Identifying Prepayment Penalties There are a couple of different ways a lender imposes a prepayment penalty. One type is very direct, and therefore easy to identify if you are aware of its existence and examine loan documents carefully.

These are percentage penalties, which charge the borrower a certain percentage of the balance remaining on the loan if the borrower pays the loan off early. The amount of the penalty, therefore, would be lower the longer you've had the loan.

These penalties are allowed in 36 states, although they are prohibited around the U.S. for loans longer than 61 months (over 5 years).

These penalties must be disclosed in the loan documents, in accordance with truth in lending practices, so read your loan documents carefully and refuse to sign any loan that includes a prepayment penalty. Watch carefully for any of these phrases in the loan documents: prepayment penalties, pre-computed loan, full amount of interest.

Hidden Penalties Since percentage prepayment penalties are easy to identify, some lenders use other techniques to accomplish the same purpose, but disguise it as something else.

For example, some lenders use the "Rule of 78's", which means that all payments go to pay off the full amount of the interest calculated on the loan before any payments are applied to principal. This ensures that no matter how quickly the loan is paid off, the lender gets the full amount of interest.

Another technique that accomplishes the same purpose is a pre-computed loan. These loans calculate the entire amount of principle and interest into the loan. The borrower agrees to pay the entire amount of principal and interest, regardless of how quickly the loan is repaid.

While they are technically not prepayment penalties, these kinds of loans do penalize you, by not allowing you to save money paying off the loan earlier.

Finding the Loans without Penalties

In order to find loans that don't carry penalties, you need to ask for a simple interest loan. If a dealer or institution is offering any other type of loan, it likely involves the Rule of 78's or pre-computed interest, and is not the loan you want.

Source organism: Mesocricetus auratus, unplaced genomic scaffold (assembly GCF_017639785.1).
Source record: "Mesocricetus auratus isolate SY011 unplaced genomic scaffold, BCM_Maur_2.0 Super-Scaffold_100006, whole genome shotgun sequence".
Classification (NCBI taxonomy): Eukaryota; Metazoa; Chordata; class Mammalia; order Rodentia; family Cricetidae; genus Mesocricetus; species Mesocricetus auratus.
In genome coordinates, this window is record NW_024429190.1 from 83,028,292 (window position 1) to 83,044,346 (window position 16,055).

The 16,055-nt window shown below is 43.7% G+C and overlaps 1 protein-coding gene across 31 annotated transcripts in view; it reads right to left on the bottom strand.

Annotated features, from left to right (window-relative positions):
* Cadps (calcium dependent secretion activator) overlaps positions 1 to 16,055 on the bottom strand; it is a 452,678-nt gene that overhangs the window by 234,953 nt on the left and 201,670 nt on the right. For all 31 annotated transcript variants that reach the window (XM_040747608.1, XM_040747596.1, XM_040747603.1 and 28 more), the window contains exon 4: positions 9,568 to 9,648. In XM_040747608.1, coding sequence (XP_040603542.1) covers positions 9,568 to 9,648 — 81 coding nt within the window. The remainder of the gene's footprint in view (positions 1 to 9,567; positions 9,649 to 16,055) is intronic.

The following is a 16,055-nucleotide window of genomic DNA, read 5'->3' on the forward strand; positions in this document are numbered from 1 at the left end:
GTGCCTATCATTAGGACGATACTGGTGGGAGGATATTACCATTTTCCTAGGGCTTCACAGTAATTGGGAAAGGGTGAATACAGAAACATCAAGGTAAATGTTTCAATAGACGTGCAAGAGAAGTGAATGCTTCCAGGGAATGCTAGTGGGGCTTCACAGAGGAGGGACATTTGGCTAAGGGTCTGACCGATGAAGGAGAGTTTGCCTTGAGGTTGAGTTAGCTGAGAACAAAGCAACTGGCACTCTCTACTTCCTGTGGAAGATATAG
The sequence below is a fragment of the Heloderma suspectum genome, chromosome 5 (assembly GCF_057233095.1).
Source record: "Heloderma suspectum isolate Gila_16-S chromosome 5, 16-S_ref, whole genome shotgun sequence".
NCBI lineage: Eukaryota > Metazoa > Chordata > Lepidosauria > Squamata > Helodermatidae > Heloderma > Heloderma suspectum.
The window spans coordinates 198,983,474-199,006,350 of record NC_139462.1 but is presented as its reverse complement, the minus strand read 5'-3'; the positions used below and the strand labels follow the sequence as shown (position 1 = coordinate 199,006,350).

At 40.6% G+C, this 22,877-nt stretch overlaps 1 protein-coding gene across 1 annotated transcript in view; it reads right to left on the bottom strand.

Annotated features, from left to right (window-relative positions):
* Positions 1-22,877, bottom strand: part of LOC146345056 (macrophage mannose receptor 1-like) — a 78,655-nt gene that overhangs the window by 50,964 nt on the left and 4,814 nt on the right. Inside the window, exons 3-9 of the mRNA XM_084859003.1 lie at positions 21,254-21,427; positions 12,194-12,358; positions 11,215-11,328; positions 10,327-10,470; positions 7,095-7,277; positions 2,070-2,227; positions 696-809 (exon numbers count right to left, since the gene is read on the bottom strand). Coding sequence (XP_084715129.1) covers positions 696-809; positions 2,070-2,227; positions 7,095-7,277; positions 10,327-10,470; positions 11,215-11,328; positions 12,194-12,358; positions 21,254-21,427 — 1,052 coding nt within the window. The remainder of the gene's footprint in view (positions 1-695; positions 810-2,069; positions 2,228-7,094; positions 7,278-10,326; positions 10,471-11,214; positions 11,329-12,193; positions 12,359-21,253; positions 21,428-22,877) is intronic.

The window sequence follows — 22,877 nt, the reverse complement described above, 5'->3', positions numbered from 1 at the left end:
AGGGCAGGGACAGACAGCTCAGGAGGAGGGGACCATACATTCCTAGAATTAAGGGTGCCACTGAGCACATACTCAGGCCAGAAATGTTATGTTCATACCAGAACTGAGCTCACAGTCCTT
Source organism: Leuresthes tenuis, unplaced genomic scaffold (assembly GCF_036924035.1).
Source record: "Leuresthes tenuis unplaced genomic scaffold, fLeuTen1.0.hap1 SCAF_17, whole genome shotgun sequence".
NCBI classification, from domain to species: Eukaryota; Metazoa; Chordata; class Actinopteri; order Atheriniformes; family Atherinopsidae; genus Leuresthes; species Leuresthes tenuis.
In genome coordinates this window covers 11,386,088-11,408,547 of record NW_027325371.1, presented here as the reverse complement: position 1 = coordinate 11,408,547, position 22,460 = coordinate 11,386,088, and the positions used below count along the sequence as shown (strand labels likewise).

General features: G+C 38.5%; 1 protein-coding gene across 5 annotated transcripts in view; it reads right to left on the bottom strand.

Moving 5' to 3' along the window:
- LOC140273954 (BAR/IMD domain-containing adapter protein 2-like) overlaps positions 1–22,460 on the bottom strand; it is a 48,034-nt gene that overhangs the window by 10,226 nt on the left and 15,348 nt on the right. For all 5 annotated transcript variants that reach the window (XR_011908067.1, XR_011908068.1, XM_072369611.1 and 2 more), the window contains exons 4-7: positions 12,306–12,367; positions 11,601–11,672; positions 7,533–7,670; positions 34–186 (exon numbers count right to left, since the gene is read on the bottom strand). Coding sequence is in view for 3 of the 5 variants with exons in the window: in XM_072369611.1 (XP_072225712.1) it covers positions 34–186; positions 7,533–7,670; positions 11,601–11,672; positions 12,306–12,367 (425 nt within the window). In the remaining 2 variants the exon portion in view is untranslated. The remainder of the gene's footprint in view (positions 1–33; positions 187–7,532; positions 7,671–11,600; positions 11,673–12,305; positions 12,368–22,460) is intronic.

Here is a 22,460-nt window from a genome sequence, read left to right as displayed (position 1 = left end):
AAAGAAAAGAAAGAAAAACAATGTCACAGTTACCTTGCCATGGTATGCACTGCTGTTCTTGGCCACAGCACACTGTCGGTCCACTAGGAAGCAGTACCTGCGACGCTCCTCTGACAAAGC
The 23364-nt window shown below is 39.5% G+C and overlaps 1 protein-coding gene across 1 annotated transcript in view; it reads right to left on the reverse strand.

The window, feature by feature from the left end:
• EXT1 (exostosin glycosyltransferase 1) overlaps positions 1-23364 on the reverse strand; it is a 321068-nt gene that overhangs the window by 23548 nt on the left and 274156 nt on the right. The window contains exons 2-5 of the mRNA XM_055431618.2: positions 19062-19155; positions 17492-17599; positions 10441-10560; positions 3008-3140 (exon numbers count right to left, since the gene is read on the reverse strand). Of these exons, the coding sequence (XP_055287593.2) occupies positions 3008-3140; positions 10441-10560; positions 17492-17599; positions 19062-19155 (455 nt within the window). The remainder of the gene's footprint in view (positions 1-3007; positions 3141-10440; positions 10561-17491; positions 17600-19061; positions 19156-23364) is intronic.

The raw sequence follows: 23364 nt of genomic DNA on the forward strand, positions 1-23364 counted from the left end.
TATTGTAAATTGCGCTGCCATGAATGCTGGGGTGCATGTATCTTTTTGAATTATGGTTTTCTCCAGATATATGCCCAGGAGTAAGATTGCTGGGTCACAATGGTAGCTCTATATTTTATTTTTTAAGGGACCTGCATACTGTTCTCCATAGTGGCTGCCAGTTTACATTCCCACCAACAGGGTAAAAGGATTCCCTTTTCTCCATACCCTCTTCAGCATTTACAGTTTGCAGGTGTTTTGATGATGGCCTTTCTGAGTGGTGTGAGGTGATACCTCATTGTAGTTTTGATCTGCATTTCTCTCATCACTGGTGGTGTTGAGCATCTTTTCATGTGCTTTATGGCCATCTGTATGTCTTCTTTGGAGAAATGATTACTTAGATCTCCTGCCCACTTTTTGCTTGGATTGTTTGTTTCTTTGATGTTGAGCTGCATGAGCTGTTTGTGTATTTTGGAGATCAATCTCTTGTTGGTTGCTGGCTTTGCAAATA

If you are offered a simple interest loan, read the documents carefully, to make sure there is no prepayment penalty. Remember that you cannot take the word of a loan officer or dealer that there is no penalty.

Shop Around Many financing arrangements made at the dealer are with manufacturer-owned finance companies, where the entire transaction, including financing, determines the seller's profit. To maximize this profit, most dealer-originated finance deals include prepayment penalties. Check with other financing opportunities to discover agreements that do not include prepayment penalties.

If All Else Fails Try this method: If you have saved or acquired a sizable sum that you would like to use for paying off your car loan, ask your lender for your payout amount. For example, if your prepayment penalty is set at 1 percent of the loan's remaining balance of $10,000, the payout amount would be $10,100. However, don't make a lump sum payment. Instead, tell you lender you want to make a principle only payment of $9,999. Find out how long the payment will take until it is posted to your account. Once posted, ask for a payout calculation from your lender. The new balance upon which your payout calculation is made will be the remaining 1-dollar balance, plus any unpaid interest. Therefore, your prepayment penalty of 1 percent will be extremely low.

If you have poor credit or a poor repayment history, you are more likely to be offered a loan with prepayment penalties or pre-calculated interest, so be especially careful if you fall into that category. Read each page of the documents yourself, and ask a legal expert if you have any questions.
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Old 09-16-2013, 10:38 AM   #20
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Well ideally, you never want to get into a loan upside down. If you are fine with the higher payments on a new car + what you still owe on the old one, then go for it.

You should be able to look up your current loan to see exactly what you owe. Then when you are talking to the new car folks, they should be able to tell you what you they will give you for the old one. You can also find out what you can get for the car privately, if you arent in rush (which sounds like you are not) you can afford to be patient while it sells. Ideally, if you could sell the car and take care of that payment first, do that. Unless your bank/Mazda is going to finance you at 0%, why pay that extra amount over the life of the loan?

The 2014's arent going anywhere... take your time